The cross that is planted at the heart of the history of the world cannot be uprooted. - Jacques Ellul
The Unity in whose loving presence the universe unfolds is inside each person as a call to welcome the stranger, protect animals and the earth, respect the dignity of each person, think new thoughts, and help bring about ecological civilizations. - John Cobb & Farhan A. Shah
If you board the wrong train it is of no use running along the corridors of the train in the other direction. - Dietrich Bonhoeffer
God's justice is restorative rather than punitive; His discipline is merciful rather than punishing; His power is made perfect in weakness; and His grace is sufficient for all. – anon
Our little [biblical] systems have their day; they have their day and cease to be. They are but broken lights of Thee, and Thou, O God art more than they. - Alfred Lord Tennyson
We can’t control God; God is uncontrollable. God can’t control us; God’s love is uncontrolling! - Thomas Jay Oord
Life in perspective but always in process... as we are relational beings in process to one another so life events are in process in relation to each event... as God is to Self, is to world, is to us... like Father, like sons and daughters, like events... life in process yet always in perspective. - R.E. Slater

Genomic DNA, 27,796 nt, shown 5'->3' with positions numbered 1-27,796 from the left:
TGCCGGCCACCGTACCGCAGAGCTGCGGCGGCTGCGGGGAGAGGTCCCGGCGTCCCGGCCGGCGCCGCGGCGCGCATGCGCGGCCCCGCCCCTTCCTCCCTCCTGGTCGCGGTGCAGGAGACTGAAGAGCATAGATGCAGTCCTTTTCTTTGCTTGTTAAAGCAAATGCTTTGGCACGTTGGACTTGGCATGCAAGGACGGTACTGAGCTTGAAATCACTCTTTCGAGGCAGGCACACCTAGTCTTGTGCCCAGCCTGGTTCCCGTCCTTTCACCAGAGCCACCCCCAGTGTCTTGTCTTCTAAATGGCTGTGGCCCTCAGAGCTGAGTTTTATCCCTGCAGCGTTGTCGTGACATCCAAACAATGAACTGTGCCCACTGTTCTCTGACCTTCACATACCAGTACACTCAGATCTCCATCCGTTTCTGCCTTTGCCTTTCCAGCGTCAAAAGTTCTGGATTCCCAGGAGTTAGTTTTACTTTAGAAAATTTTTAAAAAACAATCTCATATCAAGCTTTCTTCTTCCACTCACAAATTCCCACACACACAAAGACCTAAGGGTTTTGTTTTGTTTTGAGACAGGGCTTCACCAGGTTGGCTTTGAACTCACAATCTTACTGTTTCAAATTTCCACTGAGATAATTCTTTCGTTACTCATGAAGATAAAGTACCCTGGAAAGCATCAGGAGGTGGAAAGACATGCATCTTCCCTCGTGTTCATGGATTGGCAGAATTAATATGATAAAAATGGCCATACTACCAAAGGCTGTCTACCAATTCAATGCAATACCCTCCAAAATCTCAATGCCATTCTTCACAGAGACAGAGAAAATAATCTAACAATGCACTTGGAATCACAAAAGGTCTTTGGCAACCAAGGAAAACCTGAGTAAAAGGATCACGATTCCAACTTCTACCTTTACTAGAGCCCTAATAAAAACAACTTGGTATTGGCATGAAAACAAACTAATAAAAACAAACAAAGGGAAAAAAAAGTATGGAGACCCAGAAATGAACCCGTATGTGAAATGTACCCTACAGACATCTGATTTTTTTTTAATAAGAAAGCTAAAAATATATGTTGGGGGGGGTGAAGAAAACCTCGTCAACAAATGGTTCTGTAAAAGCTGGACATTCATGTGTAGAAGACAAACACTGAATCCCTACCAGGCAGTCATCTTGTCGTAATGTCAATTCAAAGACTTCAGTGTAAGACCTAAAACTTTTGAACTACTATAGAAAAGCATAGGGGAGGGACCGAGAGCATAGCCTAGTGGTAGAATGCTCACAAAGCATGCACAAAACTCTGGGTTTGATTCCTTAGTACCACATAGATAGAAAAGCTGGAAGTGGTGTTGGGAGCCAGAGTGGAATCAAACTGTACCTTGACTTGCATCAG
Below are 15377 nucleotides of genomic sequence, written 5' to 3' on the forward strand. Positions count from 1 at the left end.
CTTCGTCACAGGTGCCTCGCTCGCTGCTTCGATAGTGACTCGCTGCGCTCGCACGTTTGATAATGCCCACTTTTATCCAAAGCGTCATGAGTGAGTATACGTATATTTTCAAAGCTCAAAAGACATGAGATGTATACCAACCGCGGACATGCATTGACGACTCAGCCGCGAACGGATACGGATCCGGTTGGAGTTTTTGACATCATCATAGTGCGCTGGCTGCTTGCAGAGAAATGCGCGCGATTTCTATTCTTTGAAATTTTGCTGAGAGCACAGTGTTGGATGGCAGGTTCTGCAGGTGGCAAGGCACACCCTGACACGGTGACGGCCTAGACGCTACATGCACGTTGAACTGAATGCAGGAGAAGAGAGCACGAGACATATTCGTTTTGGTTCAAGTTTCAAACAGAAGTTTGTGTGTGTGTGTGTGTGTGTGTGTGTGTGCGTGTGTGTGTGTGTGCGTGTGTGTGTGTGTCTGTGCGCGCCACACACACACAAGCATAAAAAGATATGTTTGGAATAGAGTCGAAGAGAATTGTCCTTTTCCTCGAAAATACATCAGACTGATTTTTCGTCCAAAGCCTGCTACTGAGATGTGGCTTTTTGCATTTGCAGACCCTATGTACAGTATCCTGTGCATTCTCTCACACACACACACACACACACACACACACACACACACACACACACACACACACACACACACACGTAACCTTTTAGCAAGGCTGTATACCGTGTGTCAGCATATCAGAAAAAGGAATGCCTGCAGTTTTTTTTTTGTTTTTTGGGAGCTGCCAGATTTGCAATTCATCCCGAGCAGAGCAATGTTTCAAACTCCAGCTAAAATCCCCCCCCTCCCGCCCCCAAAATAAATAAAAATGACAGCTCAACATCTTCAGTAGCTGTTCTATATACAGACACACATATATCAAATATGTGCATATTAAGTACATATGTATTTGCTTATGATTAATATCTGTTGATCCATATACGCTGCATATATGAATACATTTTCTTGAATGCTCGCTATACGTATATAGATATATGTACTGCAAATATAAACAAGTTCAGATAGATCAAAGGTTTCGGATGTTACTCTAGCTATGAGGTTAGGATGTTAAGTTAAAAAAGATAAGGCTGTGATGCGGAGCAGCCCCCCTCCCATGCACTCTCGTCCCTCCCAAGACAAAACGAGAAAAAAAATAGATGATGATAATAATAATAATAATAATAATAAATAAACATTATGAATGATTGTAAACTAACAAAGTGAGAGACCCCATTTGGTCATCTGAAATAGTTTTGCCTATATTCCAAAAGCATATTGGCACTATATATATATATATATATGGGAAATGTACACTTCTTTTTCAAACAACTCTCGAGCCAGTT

Tuesday, April 16, 2013

"What is Evolutionary Creationism?" A PowerPoint Presentation by Denis Lamoureux

"I'm very comfortable with the concept of theistic evolution. I'm deeply convinced of God's
authorship, but I've never expected Scripture to give me a scientific explanation of the
entire process of creation. I expect science to do that. Scripture, in every form and genre,
testifies to the nature and character of God and to the dream of God; science describes
how the dream of God moves and breathes and coheres." - Jon Middendorf
Thankfully the term Evolutionary Creation is beginning to "catch on" and replace the outmoded descriptive title of Theistic Creation, placing the emphasis on how creation came into being and away from its older, non-specific twin that simply referred to God as creation's author without implicitly telling us by what process God created creation (by implication evolution was its means).